Writing all of this now I’m trying to cover every single thing that I saw during my four hour period with the game and I know I’m missing a lot of items like talking about the excellent journal system that tracks your quests, the cool map UI and way that you equip/unequip items, or the different types of classes and skills that are in the game. There’s only so much that you can really cover in one preview.
The one thing that I know about Oblivion is that after playing the game for a scant four hours I know that I feel a little differently about gaming now and that Oblivion has the potential to be one of those games that changes things; one of those games that you will judge other games by for years to come. To qualify that statement, I’m not sure if it’s just because this is my first experience with the Elder Scrolls series or because Oblivion is such a big step forward in the gaming world. Either way I’m looking forward to spending a lot of time in Tamriel whenever the game is released. I’m guessing that the game will be on stores by the end of March unless something dramatic happens. The game feels so deep and wide that you could probably play through the game three or four times and not see everything that there is to see.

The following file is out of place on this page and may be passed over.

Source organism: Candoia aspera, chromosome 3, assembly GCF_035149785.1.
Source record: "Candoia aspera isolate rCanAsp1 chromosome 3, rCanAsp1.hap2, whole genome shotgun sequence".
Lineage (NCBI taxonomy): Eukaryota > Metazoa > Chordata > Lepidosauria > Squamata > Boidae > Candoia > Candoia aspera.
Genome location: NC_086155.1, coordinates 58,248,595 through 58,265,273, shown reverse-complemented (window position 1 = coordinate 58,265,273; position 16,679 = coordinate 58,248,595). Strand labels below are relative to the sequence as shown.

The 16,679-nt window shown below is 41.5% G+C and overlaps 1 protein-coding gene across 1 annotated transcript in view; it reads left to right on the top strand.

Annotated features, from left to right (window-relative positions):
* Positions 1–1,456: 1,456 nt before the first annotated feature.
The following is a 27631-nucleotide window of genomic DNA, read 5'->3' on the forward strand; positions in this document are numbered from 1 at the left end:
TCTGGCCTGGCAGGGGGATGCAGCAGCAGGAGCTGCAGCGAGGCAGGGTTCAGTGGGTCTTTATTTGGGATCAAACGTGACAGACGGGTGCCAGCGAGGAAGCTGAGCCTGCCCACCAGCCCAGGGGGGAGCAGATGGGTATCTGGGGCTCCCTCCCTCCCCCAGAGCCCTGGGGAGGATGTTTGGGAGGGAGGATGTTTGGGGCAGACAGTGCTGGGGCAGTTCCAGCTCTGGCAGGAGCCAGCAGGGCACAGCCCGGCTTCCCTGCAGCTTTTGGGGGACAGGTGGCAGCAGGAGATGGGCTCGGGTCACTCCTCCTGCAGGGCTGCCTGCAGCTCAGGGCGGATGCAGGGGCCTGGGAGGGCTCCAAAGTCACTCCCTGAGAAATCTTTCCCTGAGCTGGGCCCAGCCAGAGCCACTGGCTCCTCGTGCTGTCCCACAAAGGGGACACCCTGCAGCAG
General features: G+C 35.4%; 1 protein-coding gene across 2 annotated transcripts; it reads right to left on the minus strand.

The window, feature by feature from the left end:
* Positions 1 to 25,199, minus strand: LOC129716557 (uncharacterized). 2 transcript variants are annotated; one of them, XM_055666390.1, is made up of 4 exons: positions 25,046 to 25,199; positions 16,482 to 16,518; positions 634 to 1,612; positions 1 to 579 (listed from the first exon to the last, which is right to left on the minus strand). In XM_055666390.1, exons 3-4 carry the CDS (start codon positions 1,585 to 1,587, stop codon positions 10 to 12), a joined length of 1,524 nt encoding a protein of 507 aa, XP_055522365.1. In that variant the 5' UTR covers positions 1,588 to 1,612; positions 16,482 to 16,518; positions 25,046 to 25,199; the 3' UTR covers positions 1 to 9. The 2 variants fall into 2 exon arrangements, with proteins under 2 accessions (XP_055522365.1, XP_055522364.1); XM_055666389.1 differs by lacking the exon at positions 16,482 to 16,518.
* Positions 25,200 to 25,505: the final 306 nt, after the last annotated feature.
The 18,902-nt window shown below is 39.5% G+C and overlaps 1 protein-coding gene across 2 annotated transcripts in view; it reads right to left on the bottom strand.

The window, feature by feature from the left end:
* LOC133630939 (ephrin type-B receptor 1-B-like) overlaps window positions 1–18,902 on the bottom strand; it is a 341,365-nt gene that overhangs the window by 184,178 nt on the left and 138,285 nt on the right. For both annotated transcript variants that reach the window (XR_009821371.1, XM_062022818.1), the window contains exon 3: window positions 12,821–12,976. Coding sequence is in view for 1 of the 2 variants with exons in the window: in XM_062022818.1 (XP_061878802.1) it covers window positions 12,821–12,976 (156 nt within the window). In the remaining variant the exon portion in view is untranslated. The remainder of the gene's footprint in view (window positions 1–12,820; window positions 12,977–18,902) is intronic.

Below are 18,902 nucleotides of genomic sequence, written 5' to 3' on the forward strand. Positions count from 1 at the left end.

* The product in this article was sent to us by the developer/company for review.
Hi, my name is Charles Husemann and I've been gaming for longer than I care to admit. For me it's always been about competing and a burning off stress. It started off simply enough with Choplifter and Lode Runner on the Apple //e, then it was the curse of Tank and Yars Revenge on the 2600. The addiction subsided somewhat until I went to college where dramatic decreases in my GPA could be traced to the release of X:Com and Doom. I have been a Microsoft Xbox MVP since 2009.